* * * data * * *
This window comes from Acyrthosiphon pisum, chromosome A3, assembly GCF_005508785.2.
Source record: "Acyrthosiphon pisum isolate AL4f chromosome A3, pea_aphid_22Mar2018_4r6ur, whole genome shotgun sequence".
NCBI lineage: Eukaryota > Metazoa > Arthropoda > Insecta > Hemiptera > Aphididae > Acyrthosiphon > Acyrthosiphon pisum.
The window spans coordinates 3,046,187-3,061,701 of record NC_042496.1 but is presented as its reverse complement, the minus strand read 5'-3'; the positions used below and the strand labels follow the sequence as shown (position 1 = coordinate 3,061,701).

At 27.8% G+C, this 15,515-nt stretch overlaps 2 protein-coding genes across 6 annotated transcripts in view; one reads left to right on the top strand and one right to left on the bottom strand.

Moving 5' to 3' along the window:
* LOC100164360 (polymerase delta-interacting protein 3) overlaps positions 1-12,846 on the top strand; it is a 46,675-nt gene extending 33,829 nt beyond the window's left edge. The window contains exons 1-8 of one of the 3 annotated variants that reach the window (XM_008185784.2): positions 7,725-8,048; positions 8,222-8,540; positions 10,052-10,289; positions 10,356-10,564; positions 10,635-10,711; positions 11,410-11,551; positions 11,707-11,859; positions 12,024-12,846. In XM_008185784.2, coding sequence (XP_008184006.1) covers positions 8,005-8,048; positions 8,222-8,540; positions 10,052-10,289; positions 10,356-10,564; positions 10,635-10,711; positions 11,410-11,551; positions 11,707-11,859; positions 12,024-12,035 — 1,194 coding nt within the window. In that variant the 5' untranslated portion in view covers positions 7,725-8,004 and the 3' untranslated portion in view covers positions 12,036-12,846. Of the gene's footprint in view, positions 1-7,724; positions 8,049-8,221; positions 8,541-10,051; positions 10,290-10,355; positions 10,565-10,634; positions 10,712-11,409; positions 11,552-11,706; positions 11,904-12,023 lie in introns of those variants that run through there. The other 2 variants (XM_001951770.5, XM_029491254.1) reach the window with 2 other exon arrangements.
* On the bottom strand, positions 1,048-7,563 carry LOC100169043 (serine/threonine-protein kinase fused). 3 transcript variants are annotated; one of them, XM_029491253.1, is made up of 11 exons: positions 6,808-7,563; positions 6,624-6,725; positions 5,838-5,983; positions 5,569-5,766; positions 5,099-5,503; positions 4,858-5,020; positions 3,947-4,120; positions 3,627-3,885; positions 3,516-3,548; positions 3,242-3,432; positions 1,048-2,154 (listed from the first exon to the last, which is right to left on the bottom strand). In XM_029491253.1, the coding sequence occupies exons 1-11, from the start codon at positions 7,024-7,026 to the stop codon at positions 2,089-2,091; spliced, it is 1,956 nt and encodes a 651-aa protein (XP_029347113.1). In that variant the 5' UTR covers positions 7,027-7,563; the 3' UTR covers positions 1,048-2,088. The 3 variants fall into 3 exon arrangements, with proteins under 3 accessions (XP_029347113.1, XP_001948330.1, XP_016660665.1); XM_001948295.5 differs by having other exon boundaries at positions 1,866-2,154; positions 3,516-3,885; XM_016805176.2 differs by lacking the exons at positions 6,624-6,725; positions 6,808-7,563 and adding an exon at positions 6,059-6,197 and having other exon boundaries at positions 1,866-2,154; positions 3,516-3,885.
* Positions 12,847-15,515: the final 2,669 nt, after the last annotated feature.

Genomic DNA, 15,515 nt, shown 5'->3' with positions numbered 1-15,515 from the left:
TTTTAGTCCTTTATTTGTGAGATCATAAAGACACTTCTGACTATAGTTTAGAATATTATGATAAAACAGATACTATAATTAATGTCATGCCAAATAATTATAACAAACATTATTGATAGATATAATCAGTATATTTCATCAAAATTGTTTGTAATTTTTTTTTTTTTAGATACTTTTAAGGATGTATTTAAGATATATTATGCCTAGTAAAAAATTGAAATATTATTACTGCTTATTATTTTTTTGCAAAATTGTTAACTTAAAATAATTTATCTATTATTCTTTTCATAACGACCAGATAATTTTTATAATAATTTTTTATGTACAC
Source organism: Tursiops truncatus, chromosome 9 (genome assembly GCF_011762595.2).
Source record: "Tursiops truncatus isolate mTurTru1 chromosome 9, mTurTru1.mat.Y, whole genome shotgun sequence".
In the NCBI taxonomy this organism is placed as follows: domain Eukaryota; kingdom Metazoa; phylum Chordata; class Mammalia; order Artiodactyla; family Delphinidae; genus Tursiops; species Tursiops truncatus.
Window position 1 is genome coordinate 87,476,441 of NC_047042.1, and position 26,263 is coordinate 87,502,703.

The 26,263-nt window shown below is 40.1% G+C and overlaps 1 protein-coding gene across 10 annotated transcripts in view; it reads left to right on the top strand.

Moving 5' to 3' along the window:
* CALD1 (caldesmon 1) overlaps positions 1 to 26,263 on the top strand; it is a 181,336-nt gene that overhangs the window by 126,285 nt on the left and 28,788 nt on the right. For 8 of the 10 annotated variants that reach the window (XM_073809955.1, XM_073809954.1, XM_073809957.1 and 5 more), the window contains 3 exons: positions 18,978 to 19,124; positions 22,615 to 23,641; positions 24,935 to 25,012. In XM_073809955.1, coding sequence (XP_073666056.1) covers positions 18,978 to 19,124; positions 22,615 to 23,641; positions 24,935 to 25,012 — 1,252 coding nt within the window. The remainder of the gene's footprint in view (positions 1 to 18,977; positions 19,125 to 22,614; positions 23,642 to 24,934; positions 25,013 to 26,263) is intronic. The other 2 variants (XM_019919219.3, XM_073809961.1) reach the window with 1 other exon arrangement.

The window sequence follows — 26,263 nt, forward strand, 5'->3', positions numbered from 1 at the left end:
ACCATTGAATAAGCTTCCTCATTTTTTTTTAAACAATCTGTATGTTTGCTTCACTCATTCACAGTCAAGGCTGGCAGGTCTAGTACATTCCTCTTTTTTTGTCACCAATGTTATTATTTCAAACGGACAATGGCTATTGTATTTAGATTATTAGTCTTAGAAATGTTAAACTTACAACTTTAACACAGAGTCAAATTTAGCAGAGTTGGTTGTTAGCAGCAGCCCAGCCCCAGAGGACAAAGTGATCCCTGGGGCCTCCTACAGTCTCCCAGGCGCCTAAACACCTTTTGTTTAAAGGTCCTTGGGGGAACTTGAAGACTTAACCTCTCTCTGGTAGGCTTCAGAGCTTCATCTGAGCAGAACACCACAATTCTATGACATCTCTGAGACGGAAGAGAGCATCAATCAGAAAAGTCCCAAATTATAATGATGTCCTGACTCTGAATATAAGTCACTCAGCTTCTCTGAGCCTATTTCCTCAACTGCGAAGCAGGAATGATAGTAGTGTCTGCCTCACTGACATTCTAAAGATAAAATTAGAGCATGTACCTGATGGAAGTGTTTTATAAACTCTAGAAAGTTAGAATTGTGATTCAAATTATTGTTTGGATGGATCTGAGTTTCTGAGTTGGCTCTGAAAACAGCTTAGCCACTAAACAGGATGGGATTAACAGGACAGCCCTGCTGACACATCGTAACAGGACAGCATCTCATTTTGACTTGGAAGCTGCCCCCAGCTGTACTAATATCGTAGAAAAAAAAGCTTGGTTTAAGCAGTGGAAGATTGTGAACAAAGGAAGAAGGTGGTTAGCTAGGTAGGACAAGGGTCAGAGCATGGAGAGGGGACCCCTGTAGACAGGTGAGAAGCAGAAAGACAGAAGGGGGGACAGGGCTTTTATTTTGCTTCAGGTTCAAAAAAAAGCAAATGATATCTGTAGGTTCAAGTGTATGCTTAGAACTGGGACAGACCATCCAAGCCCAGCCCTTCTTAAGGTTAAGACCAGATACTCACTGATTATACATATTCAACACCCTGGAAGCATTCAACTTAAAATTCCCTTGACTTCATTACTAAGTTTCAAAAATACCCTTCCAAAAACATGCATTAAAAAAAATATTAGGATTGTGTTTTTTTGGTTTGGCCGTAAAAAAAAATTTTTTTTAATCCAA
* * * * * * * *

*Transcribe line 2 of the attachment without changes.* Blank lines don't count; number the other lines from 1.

Source record: "Acyrthosiphon pisum isolate AL4f chromosome A3, pea_aphid_22Mar2018_4r6ur, whole genome shotgun sequence".